The young woman of honor had still not arrived and we found out that she and her Court were having more photographs taken, down in El Dorado Hills! She was due back at 5 pm, when she and the family would eat and the BIG party would begin. Oh my. It was 4 pm and Rod and I knew that we would not last, so we said our goodbyes and thank yous to the wonderful mama and papa before heading out. I looked Alba in the eyes and thanked her for the great honor of being invited to this milestone event.
I fell in love with the Mexican culture, right there and then. Hispanic folk treat their women with respect and revere them for being the mothers and future mothers of the families. Bingo. We talked with a young woman at our table who was the mother of one of the girls in the court. She said that in Puerto Rico, the ceremony includes the father changing the shoes of his daughter from the flats of a little girl, to the heels of a young woman. What is not to love about this? You honor the womanhood of your daughter and she will be a terrific mother and partner to her future husband.
It was just lovely and now we are totally bonded to this beautiful family. We finally got to see their youngest son, who is SO like our Schnickle. (They are the same age.) He is the picture of his papa and just adorable.
I told my daughter, this morning, that I wish that Syd could have such a 15th birthday party! Melissa did not know if she wanted to go through such a big whoop-te-doo but was happy for it, at the end. I am happy that she did it because we got to experience it. Happy Birthday, big time.
9:30 AM and it was HAT weather, in the chapparal region of El Dorado Hills. (This is not the manufactured Orange County in the Foothills part of eDH but the original ranchland area, south of highway 50.)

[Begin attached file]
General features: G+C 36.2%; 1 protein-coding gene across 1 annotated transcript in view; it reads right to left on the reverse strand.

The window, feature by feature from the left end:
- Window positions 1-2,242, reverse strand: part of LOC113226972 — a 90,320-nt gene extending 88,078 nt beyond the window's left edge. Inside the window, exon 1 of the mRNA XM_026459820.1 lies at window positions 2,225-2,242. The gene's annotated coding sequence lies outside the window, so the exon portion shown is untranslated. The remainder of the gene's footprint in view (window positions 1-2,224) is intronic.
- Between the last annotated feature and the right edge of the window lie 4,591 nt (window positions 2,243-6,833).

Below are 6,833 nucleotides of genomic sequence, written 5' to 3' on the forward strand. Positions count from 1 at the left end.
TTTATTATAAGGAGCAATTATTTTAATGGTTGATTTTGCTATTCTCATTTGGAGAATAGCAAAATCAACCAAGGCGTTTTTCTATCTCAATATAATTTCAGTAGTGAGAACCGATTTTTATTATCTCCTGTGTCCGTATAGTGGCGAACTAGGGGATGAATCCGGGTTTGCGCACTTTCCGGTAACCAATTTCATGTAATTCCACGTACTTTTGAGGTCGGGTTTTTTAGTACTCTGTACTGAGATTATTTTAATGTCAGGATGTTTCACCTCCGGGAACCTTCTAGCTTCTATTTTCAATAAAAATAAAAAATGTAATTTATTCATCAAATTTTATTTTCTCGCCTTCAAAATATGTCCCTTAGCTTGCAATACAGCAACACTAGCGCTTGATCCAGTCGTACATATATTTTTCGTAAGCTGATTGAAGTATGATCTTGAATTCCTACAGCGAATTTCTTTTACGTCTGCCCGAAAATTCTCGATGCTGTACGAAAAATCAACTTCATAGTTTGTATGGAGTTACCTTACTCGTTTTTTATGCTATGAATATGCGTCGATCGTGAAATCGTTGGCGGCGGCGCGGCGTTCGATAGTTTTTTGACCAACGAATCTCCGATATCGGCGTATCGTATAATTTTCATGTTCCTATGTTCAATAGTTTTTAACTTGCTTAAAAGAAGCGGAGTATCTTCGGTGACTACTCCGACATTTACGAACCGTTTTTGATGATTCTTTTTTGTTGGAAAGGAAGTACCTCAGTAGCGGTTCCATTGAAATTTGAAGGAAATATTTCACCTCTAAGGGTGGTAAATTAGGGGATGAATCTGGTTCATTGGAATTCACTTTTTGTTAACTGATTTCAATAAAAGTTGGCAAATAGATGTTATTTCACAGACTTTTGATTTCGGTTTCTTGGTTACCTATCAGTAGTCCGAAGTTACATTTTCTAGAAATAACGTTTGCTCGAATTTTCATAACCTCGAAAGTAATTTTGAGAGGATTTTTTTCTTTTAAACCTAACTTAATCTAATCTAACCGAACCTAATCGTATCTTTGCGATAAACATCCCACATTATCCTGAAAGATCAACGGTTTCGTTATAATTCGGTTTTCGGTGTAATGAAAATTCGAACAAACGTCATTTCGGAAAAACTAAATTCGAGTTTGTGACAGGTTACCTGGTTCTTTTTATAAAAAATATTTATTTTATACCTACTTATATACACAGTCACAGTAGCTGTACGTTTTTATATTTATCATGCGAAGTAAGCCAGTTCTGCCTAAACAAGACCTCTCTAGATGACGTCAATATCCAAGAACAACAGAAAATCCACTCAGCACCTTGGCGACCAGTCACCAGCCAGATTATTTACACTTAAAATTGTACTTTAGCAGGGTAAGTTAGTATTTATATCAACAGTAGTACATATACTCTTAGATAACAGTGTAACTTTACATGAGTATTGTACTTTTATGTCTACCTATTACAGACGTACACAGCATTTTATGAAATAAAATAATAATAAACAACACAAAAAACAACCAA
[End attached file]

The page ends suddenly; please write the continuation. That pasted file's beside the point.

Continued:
We picked up Lorrie and her friend at the last chichi outpost before heading south on Latrobe Road into the the land that has meant The Real California to me, all of my life; the golden rolling hills dotted with ancient oak trees, sizzling in the summer sun.
We pulled into the ranch that the Grace Foundation inhabits and found a bustling place with kids, adults and happy horses. This was the place. We went into the office, which is in a trailer and immediately got the feeling that everyone here was volunteering because of the love of animals. Period. Young and not young, alike. We introduced ourselves to our guide, Jeanne, who is the Director of Operations, which means that she has given of herself to be Beth De Caprio's surrogate, running the ranch, fielding questions and watching over the whole place. There are others, many MANY others...an army of volunteers.
We signed the waivers (if you get stepped on...it's your own fault, stupid) and headed out on our guided tour of the facility. We began with the temporary dog building, which was, and will be again, their Classroom. The first thing that I noticed was that this building smelled like...clean. These are the few dogs who do not live with families, as Trixie did.